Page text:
Erica and I had planned to head up to Flint for a quilt show on Saturday, but obviously that was not going to happen. I talked to her Friday night and she was doing better and thought she might want to go on Sunday instead, and by Saturday night she was feeling well enough to make definite plans to do that; she’d already printed out the show website and directions. We headed out Sunday morning and found the place with only a little difficulty. (She’d printed directions but didn’t have a map, which was the opposite problem Mr. Karen and I had getting to our hotel in Denver; from now on, I’m making sure I’ve got both in these situations.) We weren’t prepared to find the doors locked, though. It was almost ten o’clock in the morning, a perfectly reasonable time to expect a quilt show to be open. There were no signs on the doors to tell us when they would be unlocked, either. Bummer. We knew from the website that there was another quilt exhibit at a church nearby, so we walked over there. The church was open; in fact, Sunday services were just starting. The greeter at the door was very welcoming even when admitted we were not there for church but for the quilts, and she found us a show brochure with hours listed; they didn’t open until one o’clock. Further bummer. The only thing we knew in the area was an outlet mall about twenty minutes north, so we headed up there. Turns out that doesn’t open until eleven on Sundays. Yep, even further bummer.

We were leaving the mall lot headed for what no doubt would have been a fabulous brunch at Big Boy when I spotted a sign on the expo center across the street: Alpaca Fest Sat-Sun 9-5. Alpacas? I love alpacas. It wasn’t hard to talk Erica into checking it out (perhaps she thought it best to humor me, since I was saying “alpaca” every third word). Two dollars for parking later, we were inside surrounded by alpaca goodness. Breeders and ranchers had brought animals to sell and show and some had fleece and knitted items and gifts for sale, too. We stopped by one pen to admire a particularly cute and friendly alpaca and got into a conversation with his owner, who let me feed him (the animal, not the owner) a handful of alpaca chow. By the time we toured the pens and the vendor mall and watched a couple rounds of judging, we’d filled the hours left before the quilt show opened and headed out. At the first exhibit we went to, the quilts were mostly disappointing. Erica did win a door prize, which was some consolation for having to look at quilts that just didn’t grab us. Some of them weren’t even finished, which really surprised me. Not that they weren’t done– I know how hard it can be to sew to a deadline– but that they were put into the show that way. If I want to look at unfinished objects, I can just stay home. There were also a lot of pieces with what I think of as unfortunate machine quilting, the kind that’s done with a commercial machine in an all over pattern with no relation to the design of the quilt itself. That sort of thing always reminds me of a motel bedspread. Not inspiring. Fortunately, the second exhibit we went to was full of good stuff, including the winners of a machine quilting competition. There was lots of the kind of work I aspire to do someday, with elaborate free motion quilting that complemented the pieced designs. The third exhibit was just okay, and the fourth was pretty much nonexistent– the quilts they’d been planning to display had not been received on time. Hey, that would have been nice information to put on the website, along with the atypical 1 p.m. Sunday opening time. Still, despite the poor show information, it was a nice outing, especially the alpaca parts.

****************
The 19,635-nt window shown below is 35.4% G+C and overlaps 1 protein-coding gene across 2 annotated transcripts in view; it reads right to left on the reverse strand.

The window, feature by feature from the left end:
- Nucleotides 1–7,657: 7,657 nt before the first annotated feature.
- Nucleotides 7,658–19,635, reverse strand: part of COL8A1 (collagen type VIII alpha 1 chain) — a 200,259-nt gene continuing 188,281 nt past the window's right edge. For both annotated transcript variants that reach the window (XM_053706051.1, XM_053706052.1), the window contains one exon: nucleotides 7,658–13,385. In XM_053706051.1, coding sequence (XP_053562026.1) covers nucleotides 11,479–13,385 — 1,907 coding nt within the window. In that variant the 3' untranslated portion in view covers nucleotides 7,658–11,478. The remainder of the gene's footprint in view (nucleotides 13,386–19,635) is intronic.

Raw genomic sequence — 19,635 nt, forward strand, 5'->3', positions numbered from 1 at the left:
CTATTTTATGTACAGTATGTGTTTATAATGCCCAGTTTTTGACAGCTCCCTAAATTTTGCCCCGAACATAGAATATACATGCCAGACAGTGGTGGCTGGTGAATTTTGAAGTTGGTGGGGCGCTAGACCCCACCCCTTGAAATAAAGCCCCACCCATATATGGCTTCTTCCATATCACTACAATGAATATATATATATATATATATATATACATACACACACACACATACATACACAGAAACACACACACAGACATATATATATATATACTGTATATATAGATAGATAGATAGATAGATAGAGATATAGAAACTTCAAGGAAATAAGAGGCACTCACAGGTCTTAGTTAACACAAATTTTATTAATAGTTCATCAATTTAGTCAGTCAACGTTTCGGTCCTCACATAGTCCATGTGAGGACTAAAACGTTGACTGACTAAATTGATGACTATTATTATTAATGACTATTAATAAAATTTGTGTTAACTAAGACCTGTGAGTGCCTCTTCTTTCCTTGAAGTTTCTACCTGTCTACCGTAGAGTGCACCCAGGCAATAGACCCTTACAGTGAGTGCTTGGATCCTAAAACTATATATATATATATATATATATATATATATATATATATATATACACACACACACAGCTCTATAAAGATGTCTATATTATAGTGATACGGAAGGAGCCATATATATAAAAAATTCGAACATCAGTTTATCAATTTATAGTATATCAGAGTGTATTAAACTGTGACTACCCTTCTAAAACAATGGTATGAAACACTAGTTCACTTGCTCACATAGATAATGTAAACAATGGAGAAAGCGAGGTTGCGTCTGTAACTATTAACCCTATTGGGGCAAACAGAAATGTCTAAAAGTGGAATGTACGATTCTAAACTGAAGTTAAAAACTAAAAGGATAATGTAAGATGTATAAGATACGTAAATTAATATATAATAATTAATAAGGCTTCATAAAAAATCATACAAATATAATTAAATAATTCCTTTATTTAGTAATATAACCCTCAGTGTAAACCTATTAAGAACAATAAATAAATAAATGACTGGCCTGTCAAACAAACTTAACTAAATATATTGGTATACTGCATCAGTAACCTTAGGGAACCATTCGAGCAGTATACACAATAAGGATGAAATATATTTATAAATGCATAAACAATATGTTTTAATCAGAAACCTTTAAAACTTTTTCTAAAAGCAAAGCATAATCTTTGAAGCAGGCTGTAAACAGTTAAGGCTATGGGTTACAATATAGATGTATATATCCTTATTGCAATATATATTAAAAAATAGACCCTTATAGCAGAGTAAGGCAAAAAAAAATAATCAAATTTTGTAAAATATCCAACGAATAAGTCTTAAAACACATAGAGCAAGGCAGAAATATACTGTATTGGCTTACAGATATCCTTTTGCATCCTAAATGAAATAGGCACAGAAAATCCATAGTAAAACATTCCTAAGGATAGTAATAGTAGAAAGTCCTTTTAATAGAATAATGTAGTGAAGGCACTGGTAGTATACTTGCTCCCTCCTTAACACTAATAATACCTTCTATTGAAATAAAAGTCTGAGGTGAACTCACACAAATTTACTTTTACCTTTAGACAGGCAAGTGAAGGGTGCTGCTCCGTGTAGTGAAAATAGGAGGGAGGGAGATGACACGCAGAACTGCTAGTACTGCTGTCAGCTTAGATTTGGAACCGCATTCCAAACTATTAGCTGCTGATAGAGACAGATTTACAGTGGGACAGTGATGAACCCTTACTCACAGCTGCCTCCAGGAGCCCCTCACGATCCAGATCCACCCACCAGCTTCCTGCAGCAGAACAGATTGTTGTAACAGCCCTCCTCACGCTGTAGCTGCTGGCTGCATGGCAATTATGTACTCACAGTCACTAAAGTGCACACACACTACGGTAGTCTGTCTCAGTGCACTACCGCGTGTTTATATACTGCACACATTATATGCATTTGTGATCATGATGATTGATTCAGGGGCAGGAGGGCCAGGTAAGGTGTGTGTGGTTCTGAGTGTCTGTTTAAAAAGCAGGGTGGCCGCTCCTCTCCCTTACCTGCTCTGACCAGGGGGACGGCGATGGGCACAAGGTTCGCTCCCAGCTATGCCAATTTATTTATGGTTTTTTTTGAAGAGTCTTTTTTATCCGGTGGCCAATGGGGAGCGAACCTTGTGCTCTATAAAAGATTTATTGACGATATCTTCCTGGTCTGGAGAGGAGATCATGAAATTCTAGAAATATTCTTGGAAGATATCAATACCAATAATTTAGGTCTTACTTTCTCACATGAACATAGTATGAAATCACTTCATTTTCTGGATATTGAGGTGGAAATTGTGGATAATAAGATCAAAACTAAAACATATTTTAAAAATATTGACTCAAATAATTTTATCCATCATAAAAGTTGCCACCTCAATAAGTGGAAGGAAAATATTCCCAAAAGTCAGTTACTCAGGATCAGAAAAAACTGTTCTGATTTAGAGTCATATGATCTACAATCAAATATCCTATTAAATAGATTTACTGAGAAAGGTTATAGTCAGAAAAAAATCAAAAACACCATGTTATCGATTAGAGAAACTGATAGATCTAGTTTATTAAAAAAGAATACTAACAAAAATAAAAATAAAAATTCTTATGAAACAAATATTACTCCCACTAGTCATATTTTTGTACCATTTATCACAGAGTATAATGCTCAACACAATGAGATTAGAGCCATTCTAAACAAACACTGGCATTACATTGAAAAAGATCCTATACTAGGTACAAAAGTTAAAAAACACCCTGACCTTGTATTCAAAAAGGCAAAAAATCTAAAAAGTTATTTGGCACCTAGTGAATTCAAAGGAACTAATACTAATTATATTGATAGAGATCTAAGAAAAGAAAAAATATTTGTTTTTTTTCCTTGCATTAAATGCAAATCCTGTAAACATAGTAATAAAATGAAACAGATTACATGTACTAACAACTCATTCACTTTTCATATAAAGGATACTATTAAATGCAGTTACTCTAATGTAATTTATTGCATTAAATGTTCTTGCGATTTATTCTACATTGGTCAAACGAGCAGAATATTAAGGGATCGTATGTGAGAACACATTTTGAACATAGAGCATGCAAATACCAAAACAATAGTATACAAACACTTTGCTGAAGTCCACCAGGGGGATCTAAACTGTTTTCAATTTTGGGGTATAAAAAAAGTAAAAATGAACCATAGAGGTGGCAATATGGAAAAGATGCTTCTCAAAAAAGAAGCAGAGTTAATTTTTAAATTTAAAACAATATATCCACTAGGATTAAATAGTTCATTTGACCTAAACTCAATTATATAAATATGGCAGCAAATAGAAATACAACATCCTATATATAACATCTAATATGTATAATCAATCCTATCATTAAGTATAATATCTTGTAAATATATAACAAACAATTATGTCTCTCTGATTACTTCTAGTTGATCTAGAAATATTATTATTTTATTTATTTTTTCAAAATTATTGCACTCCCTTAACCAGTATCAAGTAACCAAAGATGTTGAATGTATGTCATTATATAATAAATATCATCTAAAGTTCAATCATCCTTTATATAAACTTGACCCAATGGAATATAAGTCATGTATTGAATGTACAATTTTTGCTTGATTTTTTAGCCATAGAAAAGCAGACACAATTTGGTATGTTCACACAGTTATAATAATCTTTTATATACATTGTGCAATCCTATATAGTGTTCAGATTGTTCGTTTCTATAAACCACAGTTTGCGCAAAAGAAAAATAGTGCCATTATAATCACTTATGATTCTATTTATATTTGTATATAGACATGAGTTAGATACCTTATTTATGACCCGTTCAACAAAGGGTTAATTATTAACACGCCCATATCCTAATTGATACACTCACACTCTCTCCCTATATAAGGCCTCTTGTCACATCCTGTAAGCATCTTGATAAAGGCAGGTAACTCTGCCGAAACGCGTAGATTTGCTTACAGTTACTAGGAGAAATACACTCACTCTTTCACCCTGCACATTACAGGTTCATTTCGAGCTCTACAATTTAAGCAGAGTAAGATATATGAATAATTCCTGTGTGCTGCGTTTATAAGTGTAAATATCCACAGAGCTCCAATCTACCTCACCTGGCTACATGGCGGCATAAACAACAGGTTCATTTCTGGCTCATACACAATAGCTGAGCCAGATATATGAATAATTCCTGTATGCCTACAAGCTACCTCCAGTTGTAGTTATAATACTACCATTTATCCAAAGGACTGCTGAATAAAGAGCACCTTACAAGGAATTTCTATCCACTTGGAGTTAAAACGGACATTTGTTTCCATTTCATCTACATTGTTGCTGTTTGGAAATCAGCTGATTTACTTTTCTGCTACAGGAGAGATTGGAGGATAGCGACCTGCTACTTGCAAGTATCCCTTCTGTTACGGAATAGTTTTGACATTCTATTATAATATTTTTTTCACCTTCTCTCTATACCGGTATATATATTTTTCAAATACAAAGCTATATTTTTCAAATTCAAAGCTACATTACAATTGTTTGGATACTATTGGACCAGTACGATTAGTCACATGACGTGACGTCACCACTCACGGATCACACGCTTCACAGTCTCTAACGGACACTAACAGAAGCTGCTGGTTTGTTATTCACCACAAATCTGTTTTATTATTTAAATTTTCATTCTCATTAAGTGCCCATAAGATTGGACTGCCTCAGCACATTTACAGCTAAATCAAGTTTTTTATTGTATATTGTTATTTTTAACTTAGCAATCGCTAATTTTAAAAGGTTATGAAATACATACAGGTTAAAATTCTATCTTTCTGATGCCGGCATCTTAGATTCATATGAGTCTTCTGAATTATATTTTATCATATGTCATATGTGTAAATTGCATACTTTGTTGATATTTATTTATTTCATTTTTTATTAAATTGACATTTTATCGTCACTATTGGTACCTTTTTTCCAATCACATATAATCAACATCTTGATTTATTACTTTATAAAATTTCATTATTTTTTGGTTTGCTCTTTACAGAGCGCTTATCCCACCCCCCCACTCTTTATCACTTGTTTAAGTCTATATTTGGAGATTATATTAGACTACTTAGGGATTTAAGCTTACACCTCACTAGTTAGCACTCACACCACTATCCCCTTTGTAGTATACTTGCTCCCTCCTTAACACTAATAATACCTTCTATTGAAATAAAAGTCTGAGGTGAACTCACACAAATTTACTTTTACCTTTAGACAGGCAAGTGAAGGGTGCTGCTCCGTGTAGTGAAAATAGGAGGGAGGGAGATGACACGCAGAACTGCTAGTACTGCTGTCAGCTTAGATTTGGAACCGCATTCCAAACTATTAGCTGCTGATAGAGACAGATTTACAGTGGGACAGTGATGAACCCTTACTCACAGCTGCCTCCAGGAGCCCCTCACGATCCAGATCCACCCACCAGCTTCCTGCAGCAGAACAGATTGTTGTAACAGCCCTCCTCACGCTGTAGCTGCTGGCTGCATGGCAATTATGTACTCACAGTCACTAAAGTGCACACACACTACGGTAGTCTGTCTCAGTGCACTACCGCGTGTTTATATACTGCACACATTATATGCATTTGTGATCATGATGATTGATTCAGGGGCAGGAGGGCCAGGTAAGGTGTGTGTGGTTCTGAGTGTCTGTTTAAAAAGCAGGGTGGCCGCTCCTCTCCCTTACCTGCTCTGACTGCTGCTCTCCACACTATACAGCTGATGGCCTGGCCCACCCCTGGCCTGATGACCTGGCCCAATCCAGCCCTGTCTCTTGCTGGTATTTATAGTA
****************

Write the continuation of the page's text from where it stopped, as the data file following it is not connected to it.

A year ago, I was headed home from Disneyland and not yet back to my computer.